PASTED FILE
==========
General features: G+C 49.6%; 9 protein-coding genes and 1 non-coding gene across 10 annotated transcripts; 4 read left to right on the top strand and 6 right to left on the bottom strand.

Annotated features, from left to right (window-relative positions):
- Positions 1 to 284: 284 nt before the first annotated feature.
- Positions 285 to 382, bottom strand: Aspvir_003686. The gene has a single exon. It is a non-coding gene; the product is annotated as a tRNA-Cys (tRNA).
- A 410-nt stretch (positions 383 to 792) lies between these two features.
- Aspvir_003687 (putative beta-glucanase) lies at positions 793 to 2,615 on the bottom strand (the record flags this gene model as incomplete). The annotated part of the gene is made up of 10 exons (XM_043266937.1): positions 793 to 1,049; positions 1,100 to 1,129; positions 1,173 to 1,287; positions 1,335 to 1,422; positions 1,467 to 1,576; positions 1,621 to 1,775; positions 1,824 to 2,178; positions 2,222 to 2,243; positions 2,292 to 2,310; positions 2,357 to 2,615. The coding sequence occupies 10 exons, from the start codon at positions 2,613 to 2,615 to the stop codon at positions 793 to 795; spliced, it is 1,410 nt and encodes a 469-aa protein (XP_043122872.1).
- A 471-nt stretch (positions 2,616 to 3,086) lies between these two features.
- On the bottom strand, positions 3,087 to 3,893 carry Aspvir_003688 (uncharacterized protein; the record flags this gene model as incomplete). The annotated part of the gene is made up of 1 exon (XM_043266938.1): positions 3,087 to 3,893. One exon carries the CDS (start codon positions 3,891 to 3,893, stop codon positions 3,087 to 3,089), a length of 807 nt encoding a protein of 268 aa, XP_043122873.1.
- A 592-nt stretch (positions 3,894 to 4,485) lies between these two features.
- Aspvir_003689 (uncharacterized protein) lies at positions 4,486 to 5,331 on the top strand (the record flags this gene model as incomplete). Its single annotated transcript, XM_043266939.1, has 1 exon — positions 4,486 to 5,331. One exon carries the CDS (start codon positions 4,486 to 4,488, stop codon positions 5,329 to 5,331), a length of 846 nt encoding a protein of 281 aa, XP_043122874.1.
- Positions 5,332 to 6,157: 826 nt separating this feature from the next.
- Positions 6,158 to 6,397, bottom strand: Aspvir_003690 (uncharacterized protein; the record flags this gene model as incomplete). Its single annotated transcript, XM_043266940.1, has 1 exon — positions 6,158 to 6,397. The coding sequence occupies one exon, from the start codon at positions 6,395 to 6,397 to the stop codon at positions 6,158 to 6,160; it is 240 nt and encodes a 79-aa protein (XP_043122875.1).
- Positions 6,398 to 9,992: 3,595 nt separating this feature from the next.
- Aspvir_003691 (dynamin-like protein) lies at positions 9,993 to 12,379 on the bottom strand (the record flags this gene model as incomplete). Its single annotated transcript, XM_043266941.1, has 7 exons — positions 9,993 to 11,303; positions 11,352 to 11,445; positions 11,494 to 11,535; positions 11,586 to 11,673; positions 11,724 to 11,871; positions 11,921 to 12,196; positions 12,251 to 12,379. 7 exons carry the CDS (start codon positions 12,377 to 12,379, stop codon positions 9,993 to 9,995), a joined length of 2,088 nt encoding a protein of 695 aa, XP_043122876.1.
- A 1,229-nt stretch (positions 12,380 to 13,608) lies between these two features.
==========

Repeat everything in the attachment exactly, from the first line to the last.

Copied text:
General features: G+C 49.6%; 9 protein-coding genes and 1 non-coding gene across 10 annotated transcripts; 4 read left to right on the top strand and 6 right to left on the bottom strand.

Annotated features, from left to right (window-relative positions):
- Positions 1 to 284: 284 nt before the first annotated feature.
- Positions 285 to 382, bottom strand: Aspvir_003686. The gene has a single exon. It is a non-coding gene; the product is annotated as a tRNA-Cys (tRNA).
- A 410-nt stretch (positions 383 to 792) lies between these two features.
- Aspvir_003687 (putative beta-glucanase) lies at positions 793 to 2,615 on the bottom strand (the record flags this gene model as incomplete). The annotated part of the gene is made up of 10 exons (XM_043266937.1): positions 793 to 1,049; positions 1,100 to 1,129; positions 1,173 to 1,287; positions 1,335 to 1,422; positions 1,467 to 1,576; positions 1,621 to 1,775; positions 1,824 to 2,178; positions 2,222 to 2,243; positions 2,292 to 2,310; positions 2,357 to 2,615. The coding sequence occupies 10 exons, from the start codon at positions 2,613 to 2,615 to the stop codon at positions 793 to 795; spliced, it is 1,410 nt and encodes a 469-aa protein (XP_043122872.1).
- A 471-nt stretch (positions 2,616 to 3,086) lies between these two features.
- On the bottom strand, positions 3,087 to 3,893 carry Aspvir_003688 (uncharacterized protein; the record flags this gene model as incomplete). The annotated part of the gene is made up of 1 exon (XM_043266938.1): positions 3,087 to 3,893. One exon carries the CDS (start codon positions 3,891 to 3,893, stop codon positions 3,087 to 3,089), a length of 807 nt encoding a protein of 268 aa, XP_043122873.1.
- A 592-nt stretch (positions 3,894 to 4,485) lies between these two features.
- Aspvir_003689 (uncharacterized protein) lies at positions 4,486 to 5,331 on the top strand (the record flags this gene model as incomplete). Its single annotated transcript, XM_043266939.1, has 1 exon — positions 4,486 to 5,331. One exon carries the CDS (start codon positions 4,486 to 4,488, stop codon positions 5,329 to 5,331), a length of 846 nt encoding a protein of 281 aa, XP_043122874.1.
- Positions 5,332 to 6,157: 826 nt separating this feature from the next.
- Positions 6,158 to 6,397, bottom strand: Aspvir_003690 (uncharacterized protein; the record flags this gene model as incomplete). Its single annotated transcript, XM_043266940.1, has 1 exon — positions 6,158 to 6,397. The coding sequence occupies one exon, from the start codon at positions 6,395 to 6,397 to the stop codon at positions 6,158 to 6,160; it is 240 nt and encodes a 79-aa protein (XP_043122875.1).
- Positions 6,398 to 9,992: 3,595 nt separating this feature from the next.
- Aspvir_003691 (dynamin-like protein) lies at positions 9,993 to 12,379 on the bottom strand (the record flags this gene model as incomplete). Its single annotated transcript, XM_043266941.1, has 7 exons — positions 9,993 to 11,303; positions 11,352 to 11,445; positions 11,494 to 11,535; positions 11,586 to 11,673; positions 11,724 to 11,871; positions 11,921 to 12,196; positions 12,251 to 12,379. 7 exons carry the CDS (start codon positions 12,377 to 12,379, stop codon positions 9,993 to 9,995), a joined length of 2,088 nt encoding a protein of 695 aa, XP_043122876.1.
- A 1,229-nt stretch (positions 12,380 to 13,608) lies between these two features.